Although some of the games are a bit too silly at times, it’s a brilliantly simple, utterly wonderful idea that anyone could have thought of, but you didn’t, Alex Horne did, and that’s why he’s rolling in all that UKTV dollar dollar bill yo.

Speaking for idiotically simple ideas that should be too puerile to make good television, Robot Wars is aired on BBC2 [8pm on a Sunday] and is now into its tenth series, and somehow is stronger than ever. This, the third series of the reboot, has been so far, the most coherent and well produced, with a format that makes sense and has managed to build suspense throughout all the episodes. As someone who can still name all the winners and runners of up of all 7 of the original UK Championship series’ (no one cared about Robot Wars Extreme), to see Robot Wars back and as a good series, this thrills me to my childish, violence loving core.

The highlight of this series so far, without really spoiling anything, is how all the roboteers have turned everything up to eleven, and, in some idiotic cases, 12. One robot in particular turned up with a spinning bar weapon so heavy that no only was it entirely ineffectual but it destroyed itself, throwing the 35kg bar through the bullet proof arena wall and far too close to the audience. It was superb.

Dara O’Brien and Angela Scanlan have also matured as hosts, with Dara’s destructive glee coming through more and more, ditching his normally calm scientific demeanour, and Angela is letting her natural sass come through, dishing out withering put downs to every team that goes into the area and leaves in pieces.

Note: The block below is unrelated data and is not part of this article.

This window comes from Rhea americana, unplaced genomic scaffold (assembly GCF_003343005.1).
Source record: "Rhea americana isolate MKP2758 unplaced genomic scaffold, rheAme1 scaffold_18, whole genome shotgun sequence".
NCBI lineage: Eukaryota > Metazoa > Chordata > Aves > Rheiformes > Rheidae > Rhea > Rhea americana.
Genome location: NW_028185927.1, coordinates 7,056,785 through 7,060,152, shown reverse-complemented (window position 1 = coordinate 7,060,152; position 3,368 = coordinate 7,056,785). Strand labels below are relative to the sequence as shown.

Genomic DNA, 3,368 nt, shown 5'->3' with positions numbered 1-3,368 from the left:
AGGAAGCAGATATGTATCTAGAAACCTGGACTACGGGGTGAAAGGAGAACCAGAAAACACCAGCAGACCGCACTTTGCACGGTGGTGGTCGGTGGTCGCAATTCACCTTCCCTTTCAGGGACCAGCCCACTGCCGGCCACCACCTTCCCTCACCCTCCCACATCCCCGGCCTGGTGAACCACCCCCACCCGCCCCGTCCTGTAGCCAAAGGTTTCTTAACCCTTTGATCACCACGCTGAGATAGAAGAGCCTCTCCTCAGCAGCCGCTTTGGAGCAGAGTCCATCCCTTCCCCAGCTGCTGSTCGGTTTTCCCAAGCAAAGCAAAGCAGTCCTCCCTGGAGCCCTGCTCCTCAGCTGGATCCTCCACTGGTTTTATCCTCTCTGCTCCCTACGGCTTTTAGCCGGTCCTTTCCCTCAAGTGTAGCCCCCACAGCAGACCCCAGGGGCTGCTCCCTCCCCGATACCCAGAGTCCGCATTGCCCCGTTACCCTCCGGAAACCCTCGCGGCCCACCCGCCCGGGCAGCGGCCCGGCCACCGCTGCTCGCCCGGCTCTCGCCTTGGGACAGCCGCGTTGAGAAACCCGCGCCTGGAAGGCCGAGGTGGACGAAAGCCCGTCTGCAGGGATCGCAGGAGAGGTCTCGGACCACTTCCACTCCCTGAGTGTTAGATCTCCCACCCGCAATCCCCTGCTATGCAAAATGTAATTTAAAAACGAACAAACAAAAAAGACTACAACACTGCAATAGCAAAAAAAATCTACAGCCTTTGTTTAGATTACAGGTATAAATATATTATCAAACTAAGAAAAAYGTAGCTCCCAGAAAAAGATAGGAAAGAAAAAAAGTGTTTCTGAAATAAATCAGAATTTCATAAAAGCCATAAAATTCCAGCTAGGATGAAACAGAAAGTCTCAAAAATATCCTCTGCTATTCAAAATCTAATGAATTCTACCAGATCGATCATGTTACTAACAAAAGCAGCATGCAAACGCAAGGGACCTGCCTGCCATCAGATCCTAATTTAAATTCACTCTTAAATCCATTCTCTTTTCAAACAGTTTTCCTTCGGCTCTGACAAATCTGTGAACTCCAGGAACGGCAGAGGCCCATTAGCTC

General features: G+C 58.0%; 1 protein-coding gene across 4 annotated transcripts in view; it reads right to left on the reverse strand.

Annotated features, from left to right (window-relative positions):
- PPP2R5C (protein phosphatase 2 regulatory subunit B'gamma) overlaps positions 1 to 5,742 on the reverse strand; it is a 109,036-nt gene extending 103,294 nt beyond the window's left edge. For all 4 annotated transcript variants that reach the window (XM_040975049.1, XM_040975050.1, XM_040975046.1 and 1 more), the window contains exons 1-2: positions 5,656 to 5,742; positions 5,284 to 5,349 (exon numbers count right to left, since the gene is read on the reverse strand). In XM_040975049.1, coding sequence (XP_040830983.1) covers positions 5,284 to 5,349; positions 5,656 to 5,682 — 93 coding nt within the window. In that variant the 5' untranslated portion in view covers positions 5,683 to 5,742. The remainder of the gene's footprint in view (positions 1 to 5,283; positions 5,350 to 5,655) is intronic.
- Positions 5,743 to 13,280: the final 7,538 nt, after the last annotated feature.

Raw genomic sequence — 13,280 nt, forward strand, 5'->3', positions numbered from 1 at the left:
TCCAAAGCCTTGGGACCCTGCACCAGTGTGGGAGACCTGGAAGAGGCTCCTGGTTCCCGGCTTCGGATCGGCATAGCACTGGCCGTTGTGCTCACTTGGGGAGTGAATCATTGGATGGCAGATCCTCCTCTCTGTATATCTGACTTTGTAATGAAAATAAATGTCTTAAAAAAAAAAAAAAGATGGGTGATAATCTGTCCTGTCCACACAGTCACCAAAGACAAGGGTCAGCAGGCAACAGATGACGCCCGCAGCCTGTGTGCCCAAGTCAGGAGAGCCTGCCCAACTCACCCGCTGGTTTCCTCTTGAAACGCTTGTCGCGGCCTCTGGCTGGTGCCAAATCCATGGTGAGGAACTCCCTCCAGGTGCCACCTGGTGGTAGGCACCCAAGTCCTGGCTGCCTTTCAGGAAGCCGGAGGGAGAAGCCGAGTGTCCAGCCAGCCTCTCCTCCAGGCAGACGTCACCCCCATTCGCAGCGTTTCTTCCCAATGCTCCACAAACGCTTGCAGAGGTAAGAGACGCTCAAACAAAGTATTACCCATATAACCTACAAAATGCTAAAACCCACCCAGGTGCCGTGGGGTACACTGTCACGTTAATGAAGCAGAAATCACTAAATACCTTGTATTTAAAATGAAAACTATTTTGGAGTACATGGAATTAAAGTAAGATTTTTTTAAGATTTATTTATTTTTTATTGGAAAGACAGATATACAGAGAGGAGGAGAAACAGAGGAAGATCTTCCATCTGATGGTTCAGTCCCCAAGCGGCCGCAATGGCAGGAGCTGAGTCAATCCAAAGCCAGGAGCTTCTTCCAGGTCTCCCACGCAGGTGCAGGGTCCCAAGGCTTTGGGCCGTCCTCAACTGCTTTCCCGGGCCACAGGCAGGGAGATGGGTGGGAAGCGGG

It does have its drawbacks – too many of the bouts are over with one hit, and there is a definite and obvious gulf in class between the robots that have been made by school groups, or students with a budget of eight pence, and the trained engineer millionaires who have spent a hundred squillion quid on their perfectly machined mechanical killers, but it’s fun, raw, and childish.

Next week, there’s a ten-robot rumble that only ends when there’s only one robot left moving in the arena. Please, BBC, I can only get so hard.



Aspiration Lied To Us All

Everywhere I have ever looked, and where you have ever looked, we have been bombarded with images that link excess with success – and even more images that show that only the failures in life have got no material possessions of value. You don’t have the latest things? Well aren’t you useless. Not dressed in the finest clothes? Then get away from me peasant, it’s clear to see you aren’t worth my time. But how, or why, has this occurred, and why the hell am I feeling it so much now?